No link with the article but when I hit the "Reply" button, I wish my comment appeared below the comment I am replying to.
I see many comments that go "I agree with you" when they are actually not a reply to the comment above them, which makes the read quite confusing.

Posted:2 years ago

#36

Alfonso Sexto Lead Tester, Ubisoft Germany

846 732 0.9
In Germany is exactly the opposite; sex is tolerated a lot more than fictional violence. It's still bad to limit people's creativity, but still makes a lot more sense. Having sex and decapitating a person, which is more acceptable?

Posted:2 years ago

#37

Klaus Preisinger Freelance Writing

1,186 1,273 1.1
Sex in Germany is not tolerated for no reason. There was at least one decade in which the newly established private TV stations were trying to get attention by any means necessary. The vehicle of choice was a flash flood of soft-sex movies and TV shows (RTL's Tutti Frutti comes to mind). It just stuck better at the time than violent movies and sensationalist TV (which they also tried). But that is TV, the same never happened for computer games, meaning there is no market for soft-sex games in Germany either. Today, the initial sex flood is over, but the nudity remains. Not just on the TV stations which introduced them, but on all of them!

Videogames pushed violence into the German market over the past decade and it is unbelievable what can be sold today compared to 15 years ago in terms of violence. One can say video game based violence is much more accepted in Germany these days. With each year, the self imposed restrictions of the industry get laxer and political cheapshots get fewer and fewer. Customers also vote with their wallets, by not buying anything that might look like a cut version (Sleeping Dogs was a recent example). The growing acceptance of violence as part of games can currently be observed in real time.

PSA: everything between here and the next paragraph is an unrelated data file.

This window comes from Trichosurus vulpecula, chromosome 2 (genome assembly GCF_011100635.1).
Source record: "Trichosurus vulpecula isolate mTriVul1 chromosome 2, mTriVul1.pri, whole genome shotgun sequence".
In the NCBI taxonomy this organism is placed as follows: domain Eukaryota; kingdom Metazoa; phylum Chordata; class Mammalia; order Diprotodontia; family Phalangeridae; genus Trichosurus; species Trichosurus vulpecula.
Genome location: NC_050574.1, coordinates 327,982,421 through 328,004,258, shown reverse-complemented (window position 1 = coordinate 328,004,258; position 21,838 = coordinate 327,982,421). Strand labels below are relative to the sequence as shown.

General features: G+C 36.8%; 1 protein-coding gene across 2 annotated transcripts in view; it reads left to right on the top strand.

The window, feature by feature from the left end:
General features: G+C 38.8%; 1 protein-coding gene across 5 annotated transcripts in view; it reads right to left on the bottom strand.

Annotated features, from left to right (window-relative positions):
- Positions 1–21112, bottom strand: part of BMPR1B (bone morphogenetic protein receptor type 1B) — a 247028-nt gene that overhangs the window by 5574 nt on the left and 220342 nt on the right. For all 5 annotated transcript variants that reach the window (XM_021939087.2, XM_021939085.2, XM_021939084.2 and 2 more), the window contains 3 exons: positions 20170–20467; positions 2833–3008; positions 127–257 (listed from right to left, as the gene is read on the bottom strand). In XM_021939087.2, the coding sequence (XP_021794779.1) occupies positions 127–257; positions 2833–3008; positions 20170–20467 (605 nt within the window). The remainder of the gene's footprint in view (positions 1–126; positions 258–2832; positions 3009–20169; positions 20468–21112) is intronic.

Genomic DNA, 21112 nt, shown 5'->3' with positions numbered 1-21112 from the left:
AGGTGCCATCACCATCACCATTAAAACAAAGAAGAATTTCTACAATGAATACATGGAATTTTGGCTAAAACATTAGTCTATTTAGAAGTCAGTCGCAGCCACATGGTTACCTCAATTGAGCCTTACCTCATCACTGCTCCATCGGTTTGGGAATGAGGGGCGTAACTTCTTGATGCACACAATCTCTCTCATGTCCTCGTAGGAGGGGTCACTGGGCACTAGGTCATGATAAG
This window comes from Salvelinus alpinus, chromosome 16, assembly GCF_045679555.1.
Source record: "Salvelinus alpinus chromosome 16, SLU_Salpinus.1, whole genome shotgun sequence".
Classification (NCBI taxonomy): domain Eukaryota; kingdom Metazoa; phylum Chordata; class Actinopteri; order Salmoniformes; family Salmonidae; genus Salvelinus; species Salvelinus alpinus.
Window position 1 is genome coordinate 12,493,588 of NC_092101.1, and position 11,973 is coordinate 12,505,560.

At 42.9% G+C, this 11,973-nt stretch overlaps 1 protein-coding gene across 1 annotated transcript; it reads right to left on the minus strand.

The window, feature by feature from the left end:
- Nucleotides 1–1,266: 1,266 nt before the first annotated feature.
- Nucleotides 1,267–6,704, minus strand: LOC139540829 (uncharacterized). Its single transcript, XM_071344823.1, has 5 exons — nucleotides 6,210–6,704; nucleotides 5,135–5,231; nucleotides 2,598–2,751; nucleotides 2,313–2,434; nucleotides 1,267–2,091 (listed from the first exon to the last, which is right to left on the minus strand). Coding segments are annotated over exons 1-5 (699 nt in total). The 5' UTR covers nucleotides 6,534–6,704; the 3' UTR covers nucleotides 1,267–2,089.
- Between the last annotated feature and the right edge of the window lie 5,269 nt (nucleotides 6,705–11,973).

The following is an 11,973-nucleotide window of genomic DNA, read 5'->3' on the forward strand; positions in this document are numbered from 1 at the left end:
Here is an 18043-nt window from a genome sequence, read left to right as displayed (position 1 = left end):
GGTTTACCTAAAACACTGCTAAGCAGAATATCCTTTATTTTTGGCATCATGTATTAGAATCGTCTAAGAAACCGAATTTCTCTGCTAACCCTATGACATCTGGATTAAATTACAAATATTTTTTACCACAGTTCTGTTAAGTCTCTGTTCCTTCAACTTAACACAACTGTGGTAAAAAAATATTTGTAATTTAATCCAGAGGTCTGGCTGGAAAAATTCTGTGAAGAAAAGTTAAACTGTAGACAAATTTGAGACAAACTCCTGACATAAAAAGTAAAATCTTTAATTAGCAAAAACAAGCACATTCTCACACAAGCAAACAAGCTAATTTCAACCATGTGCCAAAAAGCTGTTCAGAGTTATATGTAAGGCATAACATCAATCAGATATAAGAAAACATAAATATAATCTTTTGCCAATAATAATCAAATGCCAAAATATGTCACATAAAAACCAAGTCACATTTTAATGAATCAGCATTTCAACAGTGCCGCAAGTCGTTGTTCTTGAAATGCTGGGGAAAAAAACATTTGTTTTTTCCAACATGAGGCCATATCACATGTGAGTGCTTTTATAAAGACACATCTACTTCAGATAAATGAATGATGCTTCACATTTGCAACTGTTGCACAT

Even though sex is firmly established in German TV and violence is firmly established in games, I would not go so far as to say that one could easily sell violence on TV and sex in video games. Steam is like the public TV stations in Germany before the soft-sex flood. They need competition whose audience is rapidly outgrowing them because it offers a broader and seemingly more sensational range of products. Steam are not paragons of bringing sex to the market, they will leave that to others. Then they will adapt or die, their choice. Just like your friendly German mom and pop store selling soft sex magazines next to video game magazines.

Posted:2 years ago

#38

Marty Greenwell Software Developer

57 40 0.7
"makes me wonder why the dev attempted to sell / distribute the title on such a delivery system knowing that their title would possibly be not allowed in the first place"

I can't think of a reason either - it's not like this story has generated masses of coverage across all major gaming sites, messaging that there's an erotic game called "Seduce Me" pulled from Steam for being naughty but will be available directly from their own website in November instead ¬.¬

Edited 1 times. Last edit by Marty Greenwell on 6th September 2012 10:06am

Posted:2 years ago

#39

Sandy Lobban , Noise Me Up

319 231 0.7
The peripherals would have been ace as well. Damn.

Posted:2 years ago

#40

Khash Firestorm Senior Programmer, MuHa Games

38 37 1.0
Hehe.. And what about The Witcher 2? We had there naked scenes, Tris (mage girl from the witcher) ended up in polish Playboy, and Valve was happy to publish game and even promote it, because it brings money so where is the point with other adult games? They are not AAA enough?